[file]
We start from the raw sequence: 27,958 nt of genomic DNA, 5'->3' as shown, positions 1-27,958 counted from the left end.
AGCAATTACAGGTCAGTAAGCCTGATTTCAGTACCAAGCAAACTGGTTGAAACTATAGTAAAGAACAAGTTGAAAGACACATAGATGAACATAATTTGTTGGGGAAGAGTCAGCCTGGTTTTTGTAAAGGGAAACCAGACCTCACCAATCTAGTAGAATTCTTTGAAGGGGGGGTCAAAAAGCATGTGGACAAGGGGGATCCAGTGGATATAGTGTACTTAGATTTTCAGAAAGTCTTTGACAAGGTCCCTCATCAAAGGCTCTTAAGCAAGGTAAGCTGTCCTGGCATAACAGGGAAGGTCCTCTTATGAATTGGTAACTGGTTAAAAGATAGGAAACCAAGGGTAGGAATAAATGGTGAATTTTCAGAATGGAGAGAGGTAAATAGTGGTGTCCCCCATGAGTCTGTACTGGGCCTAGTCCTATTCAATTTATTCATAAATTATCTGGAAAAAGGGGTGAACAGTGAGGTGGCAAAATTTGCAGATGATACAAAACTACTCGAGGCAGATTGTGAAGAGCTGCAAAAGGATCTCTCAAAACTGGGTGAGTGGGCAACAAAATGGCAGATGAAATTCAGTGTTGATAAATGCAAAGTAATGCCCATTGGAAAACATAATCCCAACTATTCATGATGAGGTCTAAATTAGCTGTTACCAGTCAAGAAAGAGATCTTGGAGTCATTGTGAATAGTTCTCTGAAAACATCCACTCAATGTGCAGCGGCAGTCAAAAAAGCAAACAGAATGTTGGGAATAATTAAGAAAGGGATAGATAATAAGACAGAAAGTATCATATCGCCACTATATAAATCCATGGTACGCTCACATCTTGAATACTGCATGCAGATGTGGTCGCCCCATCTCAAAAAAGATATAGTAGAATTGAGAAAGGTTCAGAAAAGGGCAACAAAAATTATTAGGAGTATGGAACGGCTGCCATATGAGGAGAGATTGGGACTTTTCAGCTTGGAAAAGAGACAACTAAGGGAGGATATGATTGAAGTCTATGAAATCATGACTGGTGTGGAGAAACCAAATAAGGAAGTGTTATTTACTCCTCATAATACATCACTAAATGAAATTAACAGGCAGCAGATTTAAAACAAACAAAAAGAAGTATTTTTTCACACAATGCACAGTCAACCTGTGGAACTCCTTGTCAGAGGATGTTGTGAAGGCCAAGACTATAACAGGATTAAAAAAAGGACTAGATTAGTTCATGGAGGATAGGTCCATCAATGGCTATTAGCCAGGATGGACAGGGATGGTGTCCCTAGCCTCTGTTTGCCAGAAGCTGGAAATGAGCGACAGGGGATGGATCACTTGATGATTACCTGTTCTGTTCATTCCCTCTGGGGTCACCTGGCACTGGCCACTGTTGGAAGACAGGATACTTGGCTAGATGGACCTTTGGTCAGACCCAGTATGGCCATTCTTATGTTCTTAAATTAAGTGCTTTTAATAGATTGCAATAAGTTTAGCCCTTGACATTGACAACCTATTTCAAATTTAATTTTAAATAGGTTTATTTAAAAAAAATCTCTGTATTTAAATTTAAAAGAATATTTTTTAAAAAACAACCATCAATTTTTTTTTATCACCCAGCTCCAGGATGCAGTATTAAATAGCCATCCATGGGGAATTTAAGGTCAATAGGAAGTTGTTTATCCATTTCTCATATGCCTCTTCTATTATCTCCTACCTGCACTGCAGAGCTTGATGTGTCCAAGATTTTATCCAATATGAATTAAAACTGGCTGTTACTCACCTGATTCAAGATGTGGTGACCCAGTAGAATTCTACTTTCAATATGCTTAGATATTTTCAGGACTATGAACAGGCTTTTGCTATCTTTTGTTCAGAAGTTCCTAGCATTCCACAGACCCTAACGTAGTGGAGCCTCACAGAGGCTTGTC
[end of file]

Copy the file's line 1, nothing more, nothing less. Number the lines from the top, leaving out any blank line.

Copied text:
We start from the raw sequence: 27,958 nt of genomic DNA, 5'->3' as shown, positions 1-27,958 counted from the left end.